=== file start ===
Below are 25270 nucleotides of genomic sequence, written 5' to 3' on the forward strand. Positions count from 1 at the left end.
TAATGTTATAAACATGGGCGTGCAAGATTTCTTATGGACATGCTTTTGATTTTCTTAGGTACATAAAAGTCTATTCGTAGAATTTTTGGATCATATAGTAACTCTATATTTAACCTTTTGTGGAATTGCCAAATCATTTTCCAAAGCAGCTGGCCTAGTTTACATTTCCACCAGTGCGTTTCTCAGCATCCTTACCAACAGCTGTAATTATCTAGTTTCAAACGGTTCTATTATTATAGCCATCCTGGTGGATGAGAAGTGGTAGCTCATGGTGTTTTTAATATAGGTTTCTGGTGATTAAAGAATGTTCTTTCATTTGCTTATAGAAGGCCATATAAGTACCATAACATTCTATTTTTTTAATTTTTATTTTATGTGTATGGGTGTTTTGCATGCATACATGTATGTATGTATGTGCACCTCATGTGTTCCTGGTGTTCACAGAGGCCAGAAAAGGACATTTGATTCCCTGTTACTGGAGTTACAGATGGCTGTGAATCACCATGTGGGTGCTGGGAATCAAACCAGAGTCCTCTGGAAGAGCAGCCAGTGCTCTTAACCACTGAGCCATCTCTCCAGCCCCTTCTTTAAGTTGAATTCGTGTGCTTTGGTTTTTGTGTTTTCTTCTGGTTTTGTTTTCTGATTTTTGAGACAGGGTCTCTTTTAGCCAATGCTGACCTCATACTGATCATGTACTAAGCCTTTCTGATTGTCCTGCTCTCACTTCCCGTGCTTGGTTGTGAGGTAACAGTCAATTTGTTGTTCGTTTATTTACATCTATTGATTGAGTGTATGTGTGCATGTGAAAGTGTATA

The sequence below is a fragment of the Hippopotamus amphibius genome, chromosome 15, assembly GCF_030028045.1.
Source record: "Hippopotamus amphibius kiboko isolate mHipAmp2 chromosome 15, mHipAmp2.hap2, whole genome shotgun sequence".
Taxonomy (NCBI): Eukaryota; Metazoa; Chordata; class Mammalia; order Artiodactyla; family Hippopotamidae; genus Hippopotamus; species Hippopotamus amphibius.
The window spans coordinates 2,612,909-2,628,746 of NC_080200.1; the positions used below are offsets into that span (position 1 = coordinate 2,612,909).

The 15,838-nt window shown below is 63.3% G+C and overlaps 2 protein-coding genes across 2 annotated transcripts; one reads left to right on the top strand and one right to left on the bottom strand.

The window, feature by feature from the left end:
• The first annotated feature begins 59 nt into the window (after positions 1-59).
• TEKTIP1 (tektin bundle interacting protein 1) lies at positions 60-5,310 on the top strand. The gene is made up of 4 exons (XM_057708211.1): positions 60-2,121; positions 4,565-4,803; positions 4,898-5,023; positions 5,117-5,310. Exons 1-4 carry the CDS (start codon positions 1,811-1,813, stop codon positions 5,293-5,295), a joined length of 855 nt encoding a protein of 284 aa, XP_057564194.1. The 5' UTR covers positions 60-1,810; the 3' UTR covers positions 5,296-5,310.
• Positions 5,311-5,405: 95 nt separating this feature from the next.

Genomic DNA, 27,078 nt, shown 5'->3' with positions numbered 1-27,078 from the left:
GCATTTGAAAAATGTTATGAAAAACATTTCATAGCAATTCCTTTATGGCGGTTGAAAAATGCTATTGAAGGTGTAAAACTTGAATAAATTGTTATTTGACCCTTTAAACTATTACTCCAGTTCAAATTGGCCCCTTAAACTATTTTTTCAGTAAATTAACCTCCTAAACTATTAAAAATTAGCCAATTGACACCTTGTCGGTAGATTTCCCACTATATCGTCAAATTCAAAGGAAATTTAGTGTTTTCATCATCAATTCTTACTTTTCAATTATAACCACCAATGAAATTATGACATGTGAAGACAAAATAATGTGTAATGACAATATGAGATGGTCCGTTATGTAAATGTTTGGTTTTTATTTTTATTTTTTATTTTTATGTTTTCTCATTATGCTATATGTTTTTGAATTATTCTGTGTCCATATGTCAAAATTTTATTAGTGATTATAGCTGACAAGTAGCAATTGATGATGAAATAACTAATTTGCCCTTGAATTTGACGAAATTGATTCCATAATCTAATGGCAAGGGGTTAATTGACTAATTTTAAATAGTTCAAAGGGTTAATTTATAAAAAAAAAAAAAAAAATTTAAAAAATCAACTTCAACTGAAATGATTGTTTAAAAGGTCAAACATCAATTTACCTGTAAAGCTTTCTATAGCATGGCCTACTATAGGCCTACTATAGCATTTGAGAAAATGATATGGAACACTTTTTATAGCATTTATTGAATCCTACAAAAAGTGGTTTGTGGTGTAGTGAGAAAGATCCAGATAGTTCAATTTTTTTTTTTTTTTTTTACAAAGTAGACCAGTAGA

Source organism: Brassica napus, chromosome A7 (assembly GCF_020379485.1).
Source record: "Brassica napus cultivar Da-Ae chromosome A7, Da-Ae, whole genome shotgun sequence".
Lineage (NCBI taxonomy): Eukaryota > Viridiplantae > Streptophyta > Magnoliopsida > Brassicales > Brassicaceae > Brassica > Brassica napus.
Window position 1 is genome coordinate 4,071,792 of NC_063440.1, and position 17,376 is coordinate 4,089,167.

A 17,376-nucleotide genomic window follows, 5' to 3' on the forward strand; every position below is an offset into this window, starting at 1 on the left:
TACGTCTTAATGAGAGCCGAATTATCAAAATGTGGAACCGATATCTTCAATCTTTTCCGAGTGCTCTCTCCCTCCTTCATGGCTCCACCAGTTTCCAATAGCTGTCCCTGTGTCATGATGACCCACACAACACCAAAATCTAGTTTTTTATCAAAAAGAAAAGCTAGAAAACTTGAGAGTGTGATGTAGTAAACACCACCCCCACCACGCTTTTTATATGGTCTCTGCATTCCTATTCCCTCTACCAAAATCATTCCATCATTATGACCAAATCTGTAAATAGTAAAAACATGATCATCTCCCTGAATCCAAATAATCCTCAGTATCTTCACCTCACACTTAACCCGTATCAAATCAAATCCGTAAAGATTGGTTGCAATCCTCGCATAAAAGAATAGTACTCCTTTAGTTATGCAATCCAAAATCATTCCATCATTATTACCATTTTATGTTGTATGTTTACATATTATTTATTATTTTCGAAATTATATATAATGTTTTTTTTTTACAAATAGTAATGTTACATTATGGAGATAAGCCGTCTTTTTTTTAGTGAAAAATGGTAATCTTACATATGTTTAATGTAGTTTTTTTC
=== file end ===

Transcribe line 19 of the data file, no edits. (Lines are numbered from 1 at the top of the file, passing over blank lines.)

TACGTCTTAATGAGAGCCGAATTATCAAAATGTGGAACCGATATCTTCAATCTTTTCCGAGTGCTCTCTCCCTCCTTCATGGCTCCACCAGTTTCCAATAGCTGTCCCTGTGTCATGATGACCCACACAACACCAAAATCTAGTTTTTTATCAAAAAGAAAAGCTAGAAAACTTGAGAGTGTGATGTAGTAAACACCACCCCCACCACGCTTTTTATATGGTCTCTGCATTCCTATTCCCTCTACCAAAATCATTCCATCATTATGACCAAATCTGTAAATAGTAAAAACATGATCATCTCCCTGAATCCAAATAATCCTCAGTATCTTCACCTCACACTTAACCCGTATCAAATCAAATCCGTAAAGATTGGTTGCAATCCTCGCATAAAAGAATAGTACTCCTTTAGTTATGCAATCCAAAATCATTCCATCATTATTACCATTTTATGTTGTATGTTTACATATTATTTATTATTTTCGAAATTATATATAATGTTTTTTTTTTACAAATAGTAATGTTACATTATGGAGATAAGCCGTCTTTTTTTTAGTGAAAAATGGTAATCTTACATATGTTTAATGTAGTTTTTTTC